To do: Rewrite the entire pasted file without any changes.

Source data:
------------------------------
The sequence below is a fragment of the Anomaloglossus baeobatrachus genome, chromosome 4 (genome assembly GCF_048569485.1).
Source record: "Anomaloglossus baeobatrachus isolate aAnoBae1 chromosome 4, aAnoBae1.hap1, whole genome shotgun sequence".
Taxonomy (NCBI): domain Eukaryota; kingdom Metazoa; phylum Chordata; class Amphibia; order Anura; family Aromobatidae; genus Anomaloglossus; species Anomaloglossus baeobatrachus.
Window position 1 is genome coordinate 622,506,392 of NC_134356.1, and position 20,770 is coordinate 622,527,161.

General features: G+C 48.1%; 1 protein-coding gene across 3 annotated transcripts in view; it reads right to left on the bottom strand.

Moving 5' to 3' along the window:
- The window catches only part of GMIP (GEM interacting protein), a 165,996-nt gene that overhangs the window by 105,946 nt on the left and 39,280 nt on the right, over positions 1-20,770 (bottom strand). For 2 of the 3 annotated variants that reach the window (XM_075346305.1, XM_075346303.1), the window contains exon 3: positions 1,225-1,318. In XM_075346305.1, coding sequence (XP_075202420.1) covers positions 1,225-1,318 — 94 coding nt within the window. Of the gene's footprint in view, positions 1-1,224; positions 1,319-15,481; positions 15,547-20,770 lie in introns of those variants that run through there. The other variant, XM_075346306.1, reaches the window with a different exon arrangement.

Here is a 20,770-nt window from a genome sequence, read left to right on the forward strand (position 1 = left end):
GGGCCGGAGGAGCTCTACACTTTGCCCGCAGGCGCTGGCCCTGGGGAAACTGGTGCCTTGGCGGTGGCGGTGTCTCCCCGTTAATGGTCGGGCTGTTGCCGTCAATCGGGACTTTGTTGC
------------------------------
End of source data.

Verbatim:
The sequence below is a fragment of the Anomaloglossus baeobatrachus genome, chromosome 4 (genome assembly GCF_048569485.1).
Source record: "Anomaloglossus baeobatrachus isolate aAnoBae1 chromosome 4, aAnoBae1.hap1, whole genome shotgun sequence".
Taxonomy (NCBI): domain Eukaryota; kingdom Metazoa; phylum Chordata; class Amphibia; order Anura; family Aromobatidae; genus Anomaloglossus; species Anomaloglossus baeobatrachus.
Window position 1 is genome coordinate 622,506,392 of NC_134356.1, and position 20,770 is coordinate 622,527,161.

General features: G+C 48.1%; 1 protein-coding gene across 3 annotated transcripts in view; it reads right to left on the bottom strand.

Moving 5' to 3' along the window:
- The window catches only part of GMIP (GEM interacting protein), a 165,996-nt gene that overhangs the window by 105,946 nt on the left and 39,280 nt on the right, over positions 1-20,770 (bottom strand). For 2 of the 3 annotated variants that reach the window (XM_075346305.1, XM_075346303.1), the window contains exon 3: positions 1,225-1,318. In XM_075346305.1, coding sequence (XP_075202420.1) covers positions 1,225-1,318 — 94 coding nt within the window. Of the gene's footprint in view, positions 1-1,224; positions 1,319-15,481; positions 15,547-20,770 lie in introns of those variants that run through there. The other variant, XM_075346306.1, reaches the window with a different exon arrangement.

Here is a 20,770-nt window from a genome sequence, read left to right on the forward strand (position 1 = left end):
GGGCCGGAGGAGCTCTACACTTTGCCCGCAGGCGCTGGCCCTGGGGAAACTGGTGCCTTGGCGGTGGCGGTGTCTCCCCGTTAATGGTCGGGCTGTTGCCGTCAATCGGGACTTTGTTGC